13. Officer Robinson's negligence was the proximate cause of Robert Groves' injuries and ultimate death.

 14. Officer Robinson at the time of the accident was acting in the course of his employer's business.


 15. Robert Groves was a twenty-nine year old male in good health at the time of the accident. There were heroic efforts made to resuscitate him at the scene of the accident, including CPR and a helicopter evacuation to Washington Hospital Center, but he died as a direct result of the internal bleeding caused by the crash. He moaned and moved a bit in his seat immediately after the impact, but he was in full cardiac arrest when he was removed from his automobile, and he was never revived. His medical expenses for these services came to a total of $ 5,207.50 These expenses were reasonable and were incurred as a result of the accident. They are recoverable against the defendant.

 16. The funeral expenses and expenses for winding up Mr. Groves personal affairs and administering his estate came to a total of $ 25,976.76. These expenses are reasonable and are recoverable against the defendant.

 17. Mr. Groves was employed by ABC as a producer working on the production of investigative reports for the network. It is clear from the evidence that he had an extremely promising career ahead of him in television production. He had won an unprecedented number of awards (18) for someone his age, including some of the most prestigious awards his industry had to offer. Among the awards he won was the Alfred I. DuPont-Columbia University Award for excellence in broadcast journalism.

 18. The Court credits the testimony of the witnesses who had worked with Mr. Groves who found him to be very talented, intelligent, personable, creative, and competent. The Court finds that Mr. Groves had the ambition and energy to carry him wherever his talents would lead him in the production of television programs.

 19. The Court finds that given the number of positions available and the qualities Mr. Groves displayed during his admittedly brief career with ABC (some 4 months), he would have risen at least to the level of senior producer during his career. *fn1"

 20. While network television has had some problems in the recent past, the Court finds television news is a staple of the industry and will be around for many years.

 21. The Court finds that Mr. Groves was an extraordinary talent and had an excellent career ahead of him. In making its finding, the Court has taken into account the fact that Mr. Groves was hired at a time when the networks were downsizing their operations and there was a surplus of capable and indeed more experienced network news producers. Despite the retrenchment in the industry, Mr. Groves was hired at ABC and was also given an offer at CBS, a network that was laying off unprecedented numbers of highly experienced employees. What is more, his talents were considered of such a high calibre that one of the most prestigious talent agencies accepted him as a client.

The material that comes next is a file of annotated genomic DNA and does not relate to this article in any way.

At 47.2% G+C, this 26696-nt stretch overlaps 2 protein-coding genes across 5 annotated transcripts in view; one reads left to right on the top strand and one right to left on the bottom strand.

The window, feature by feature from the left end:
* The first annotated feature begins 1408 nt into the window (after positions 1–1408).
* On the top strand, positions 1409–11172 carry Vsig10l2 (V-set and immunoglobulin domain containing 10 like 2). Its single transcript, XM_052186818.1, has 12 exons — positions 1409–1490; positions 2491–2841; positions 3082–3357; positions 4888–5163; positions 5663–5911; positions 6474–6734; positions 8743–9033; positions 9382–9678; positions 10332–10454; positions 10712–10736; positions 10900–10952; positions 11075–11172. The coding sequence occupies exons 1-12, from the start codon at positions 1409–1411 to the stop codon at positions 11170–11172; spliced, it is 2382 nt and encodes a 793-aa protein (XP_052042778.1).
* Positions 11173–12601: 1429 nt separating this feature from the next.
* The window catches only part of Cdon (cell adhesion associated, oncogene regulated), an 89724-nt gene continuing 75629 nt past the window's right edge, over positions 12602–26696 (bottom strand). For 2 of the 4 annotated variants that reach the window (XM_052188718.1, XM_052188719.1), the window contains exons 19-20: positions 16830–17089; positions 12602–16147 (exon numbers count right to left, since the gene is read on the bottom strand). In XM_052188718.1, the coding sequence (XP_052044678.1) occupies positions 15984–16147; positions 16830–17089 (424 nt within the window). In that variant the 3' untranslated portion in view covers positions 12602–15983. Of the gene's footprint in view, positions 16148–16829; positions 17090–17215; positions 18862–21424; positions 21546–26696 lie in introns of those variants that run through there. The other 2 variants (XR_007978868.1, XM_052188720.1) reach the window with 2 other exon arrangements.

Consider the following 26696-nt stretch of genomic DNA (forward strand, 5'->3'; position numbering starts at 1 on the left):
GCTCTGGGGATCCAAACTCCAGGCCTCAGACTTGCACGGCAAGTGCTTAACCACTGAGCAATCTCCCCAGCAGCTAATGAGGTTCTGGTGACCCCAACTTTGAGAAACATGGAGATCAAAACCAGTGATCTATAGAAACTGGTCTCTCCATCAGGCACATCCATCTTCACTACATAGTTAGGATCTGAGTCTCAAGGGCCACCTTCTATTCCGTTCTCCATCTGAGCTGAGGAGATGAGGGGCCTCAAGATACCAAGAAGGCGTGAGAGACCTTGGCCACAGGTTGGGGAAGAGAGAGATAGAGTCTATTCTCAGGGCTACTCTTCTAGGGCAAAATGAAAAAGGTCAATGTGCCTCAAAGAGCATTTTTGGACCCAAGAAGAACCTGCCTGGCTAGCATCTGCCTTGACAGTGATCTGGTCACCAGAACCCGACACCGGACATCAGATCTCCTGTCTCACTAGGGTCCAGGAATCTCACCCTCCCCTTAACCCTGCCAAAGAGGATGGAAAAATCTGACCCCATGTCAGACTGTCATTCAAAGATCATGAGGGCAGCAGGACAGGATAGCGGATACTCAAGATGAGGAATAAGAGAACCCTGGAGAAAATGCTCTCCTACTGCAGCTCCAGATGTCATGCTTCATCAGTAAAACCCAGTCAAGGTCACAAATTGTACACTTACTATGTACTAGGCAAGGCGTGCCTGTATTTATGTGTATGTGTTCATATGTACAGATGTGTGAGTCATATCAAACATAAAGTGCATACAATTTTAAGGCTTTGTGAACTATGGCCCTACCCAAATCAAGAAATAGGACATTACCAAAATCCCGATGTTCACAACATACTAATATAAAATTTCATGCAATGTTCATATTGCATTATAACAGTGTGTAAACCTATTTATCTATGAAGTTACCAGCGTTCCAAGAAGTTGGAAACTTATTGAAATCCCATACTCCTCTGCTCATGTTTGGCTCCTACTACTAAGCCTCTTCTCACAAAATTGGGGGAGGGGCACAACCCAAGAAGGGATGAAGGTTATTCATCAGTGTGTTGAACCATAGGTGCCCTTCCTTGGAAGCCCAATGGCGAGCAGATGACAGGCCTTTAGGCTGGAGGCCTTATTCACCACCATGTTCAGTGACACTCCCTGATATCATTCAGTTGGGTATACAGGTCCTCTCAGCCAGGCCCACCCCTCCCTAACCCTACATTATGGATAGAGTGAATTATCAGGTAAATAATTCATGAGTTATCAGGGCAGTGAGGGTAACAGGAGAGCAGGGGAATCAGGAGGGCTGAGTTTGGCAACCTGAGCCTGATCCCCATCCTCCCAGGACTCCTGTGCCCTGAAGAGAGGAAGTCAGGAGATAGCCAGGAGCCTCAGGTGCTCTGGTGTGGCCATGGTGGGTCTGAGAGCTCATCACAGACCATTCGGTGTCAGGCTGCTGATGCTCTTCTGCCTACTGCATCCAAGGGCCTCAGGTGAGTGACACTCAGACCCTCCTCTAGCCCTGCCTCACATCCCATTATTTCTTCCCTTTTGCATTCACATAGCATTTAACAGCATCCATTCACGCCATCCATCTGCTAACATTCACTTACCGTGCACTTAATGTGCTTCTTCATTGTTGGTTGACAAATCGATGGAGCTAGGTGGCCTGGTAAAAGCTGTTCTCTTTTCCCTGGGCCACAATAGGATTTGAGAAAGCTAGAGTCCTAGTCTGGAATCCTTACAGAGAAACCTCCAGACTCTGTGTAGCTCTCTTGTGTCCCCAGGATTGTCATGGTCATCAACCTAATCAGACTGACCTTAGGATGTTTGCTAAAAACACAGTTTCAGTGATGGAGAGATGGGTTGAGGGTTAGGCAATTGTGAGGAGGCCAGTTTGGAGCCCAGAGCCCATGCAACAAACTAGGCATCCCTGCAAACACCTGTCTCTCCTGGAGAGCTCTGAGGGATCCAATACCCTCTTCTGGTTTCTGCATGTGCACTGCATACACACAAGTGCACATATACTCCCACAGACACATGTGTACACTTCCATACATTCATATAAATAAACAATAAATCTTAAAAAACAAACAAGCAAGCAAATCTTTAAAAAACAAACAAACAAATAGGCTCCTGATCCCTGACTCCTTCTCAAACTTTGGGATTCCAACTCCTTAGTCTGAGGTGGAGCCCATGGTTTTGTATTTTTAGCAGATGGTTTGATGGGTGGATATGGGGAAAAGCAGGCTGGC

22. In short, Robert Groves was truly an extraordinary young man who had accomplished much in his 29 years. That he was hired as a network producer at that young age is evidence of the great future that this young man had.

 23. At the trial a number of experts testified as to the future earning capacity of someone of Robert Groves' age, experience and talent.

 24. The Court finds that Robert Groves would have earned $ 4,606,823 during his 33 working years (based on statistical worklife).

 25. The total economic loss suffered, taking into account the present value of said lost earnings as well as other expenses, is $ 1,336,431. The Court has discounted this amount by 10% ($ 1,202,787.90) to reflect the risk that Mr. Groves might not have attained the levels projected by those who testified to his outstanding career prospects.

 26. The Court credits the testimony that notes Mr. Groves was not killed instantly and that he did incur pain and suffering that is compensable.

  27. The amount of damages sustained in this case is $ 1.25 million.

 II. Conclusions of Law

 28. Officer Robinson was acting in the ordinary course of his employment when his car collided with the car owned and operated by Robert Groves. Officer Robinson was negligent in the operation of the police cruiser. Said negligence was the proximate cause of the lethal injury sustained by Robert Groves. *fn2"

 29. Robert Groves was not contributorily negligent. He complied with the traffic signals at all times. He operated his vehicle with due care, in accordance with the standards required by law.

 30. The Court concludes that the defendant is liable to the plaintiff for damages in the amount of $ 1.25 million. An order granting judgment in that amount shall be entered against the defendant.

 ORDER - October 28, 1991, Filed

 On October 28, 1991, this Court issued an opinion in the above matter. It is hereby

 ORDERED that a judgment in the amount of $ 1.25 million be entered against the defendant in favor of the plaintiff.